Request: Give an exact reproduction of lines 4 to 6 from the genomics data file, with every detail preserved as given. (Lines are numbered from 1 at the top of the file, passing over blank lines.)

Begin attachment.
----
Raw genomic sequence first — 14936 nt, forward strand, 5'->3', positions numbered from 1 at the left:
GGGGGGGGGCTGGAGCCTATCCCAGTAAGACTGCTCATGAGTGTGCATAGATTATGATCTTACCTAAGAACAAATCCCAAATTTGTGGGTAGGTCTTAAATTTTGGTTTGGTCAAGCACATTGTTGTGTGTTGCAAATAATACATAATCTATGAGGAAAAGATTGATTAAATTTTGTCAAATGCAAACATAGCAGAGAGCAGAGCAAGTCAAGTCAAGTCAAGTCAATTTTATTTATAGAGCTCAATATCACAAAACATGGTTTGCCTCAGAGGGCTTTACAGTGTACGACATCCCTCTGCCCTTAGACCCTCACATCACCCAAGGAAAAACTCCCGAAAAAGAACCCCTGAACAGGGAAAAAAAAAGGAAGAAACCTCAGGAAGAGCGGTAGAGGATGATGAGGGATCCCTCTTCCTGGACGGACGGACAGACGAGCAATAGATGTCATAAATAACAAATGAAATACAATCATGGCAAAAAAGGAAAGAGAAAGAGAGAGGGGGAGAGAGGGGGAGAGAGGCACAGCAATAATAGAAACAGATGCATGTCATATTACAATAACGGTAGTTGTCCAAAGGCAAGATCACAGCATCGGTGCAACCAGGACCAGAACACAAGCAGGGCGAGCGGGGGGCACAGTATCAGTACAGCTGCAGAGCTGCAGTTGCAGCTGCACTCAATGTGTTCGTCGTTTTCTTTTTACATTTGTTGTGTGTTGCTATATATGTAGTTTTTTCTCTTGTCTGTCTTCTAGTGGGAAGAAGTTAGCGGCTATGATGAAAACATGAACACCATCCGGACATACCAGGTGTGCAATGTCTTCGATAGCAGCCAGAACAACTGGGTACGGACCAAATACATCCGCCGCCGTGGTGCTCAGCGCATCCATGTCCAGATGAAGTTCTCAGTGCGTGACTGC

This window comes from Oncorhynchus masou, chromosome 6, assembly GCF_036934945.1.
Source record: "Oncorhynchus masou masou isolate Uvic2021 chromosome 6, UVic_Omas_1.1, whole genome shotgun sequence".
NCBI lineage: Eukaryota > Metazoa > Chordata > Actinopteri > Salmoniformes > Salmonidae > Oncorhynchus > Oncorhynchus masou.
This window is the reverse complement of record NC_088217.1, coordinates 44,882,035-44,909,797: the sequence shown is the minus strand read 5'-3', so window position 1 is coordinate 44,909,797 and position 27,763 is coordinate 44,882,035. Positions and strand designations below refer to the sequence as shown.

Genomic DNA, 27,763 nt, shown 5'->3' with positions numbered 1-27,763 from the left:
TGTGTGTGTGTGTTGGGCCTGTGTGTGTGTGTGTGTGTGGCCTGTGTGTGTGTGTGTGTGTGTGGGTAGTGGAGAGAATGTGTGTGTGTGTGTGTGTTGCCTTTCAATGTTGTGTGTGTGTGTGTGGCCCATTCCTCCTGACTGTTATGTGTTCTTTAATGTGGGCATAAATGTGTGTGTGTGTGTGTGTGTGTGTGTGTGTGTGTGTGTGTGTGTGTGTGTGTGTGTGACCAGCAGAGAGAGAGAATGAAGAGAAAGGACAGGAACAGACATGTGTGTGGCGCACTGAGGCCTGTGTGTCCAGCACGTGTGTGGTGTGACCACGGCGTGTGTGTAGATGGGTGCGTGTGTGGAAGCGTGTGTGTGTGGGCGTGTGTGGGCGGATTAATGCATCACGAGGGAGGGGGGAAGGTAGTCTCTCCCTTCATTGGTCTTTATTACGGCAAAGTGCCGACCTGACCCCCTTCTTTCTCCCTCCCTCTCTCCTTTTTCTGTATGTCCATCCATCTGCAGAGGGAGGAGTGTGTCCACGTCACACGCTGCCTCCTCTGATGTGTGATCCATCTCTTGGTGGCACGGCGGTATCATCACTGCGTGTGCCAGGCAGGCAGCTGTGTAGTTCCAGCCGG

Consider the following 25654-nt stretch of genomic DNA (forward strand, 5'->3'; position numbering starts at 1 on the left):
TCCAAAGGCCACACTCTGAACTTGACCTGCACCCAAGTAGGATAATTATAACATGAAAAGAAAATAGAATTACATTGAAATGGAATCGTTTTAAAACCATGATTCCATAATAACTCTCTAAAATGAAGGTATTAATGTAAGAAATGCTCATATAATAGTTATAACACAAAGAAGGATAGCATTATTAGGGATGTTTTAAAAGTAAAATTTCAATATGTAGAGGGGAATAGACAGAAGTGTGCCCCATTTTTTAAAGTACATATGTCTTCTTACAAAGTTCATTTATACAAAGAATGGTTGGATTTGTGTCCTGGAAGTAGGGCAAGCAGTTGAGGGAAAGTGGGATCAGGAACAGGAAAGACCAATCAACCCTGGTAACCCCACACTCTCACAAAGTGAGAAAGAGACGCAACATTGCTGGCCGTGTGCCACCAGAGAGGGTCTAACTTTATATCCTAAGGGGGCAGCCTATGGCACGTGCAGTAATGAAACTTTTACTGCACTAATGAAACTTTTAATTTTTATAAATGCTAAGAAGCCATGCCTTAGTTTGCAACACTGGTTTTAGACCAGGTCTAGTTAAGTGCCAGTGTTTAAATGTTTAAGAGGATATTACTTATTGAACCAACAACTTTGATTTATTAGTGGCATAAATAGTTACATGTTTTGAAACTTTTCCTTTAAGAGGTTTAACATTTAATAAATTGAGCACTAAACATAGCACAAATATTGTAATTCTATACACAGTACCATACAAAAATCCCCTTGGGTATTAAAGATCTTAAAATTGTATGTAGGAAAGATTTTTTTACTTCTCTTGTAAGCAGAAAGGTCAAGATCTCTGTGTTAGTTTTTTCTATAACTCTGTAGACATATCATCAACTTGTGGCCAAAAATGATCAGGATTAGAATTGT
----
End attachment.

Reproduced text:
Source record: "Oncorhynchus masou masou isolate Uvic2021 chromosome 6, UVic_Omas_1.1, whole genome shotgun sequence".
NCBI lineage: Eukaryota > Metazoa > Chordata > Actinopteri > Salmoniformes > Salmonidae > Oncorhynchus > Oncorhynchus masou.
This window is the reverse complement of record NC_088217.1, coordinates 44,882,035-44,909,797: the sequence shown is the minus strand read 5'-3', so window position 1 is coordinate 44,909,797 and position 27,763 is coordinate 44,882,035. Positions and strand designations below refer to the sequence as shown.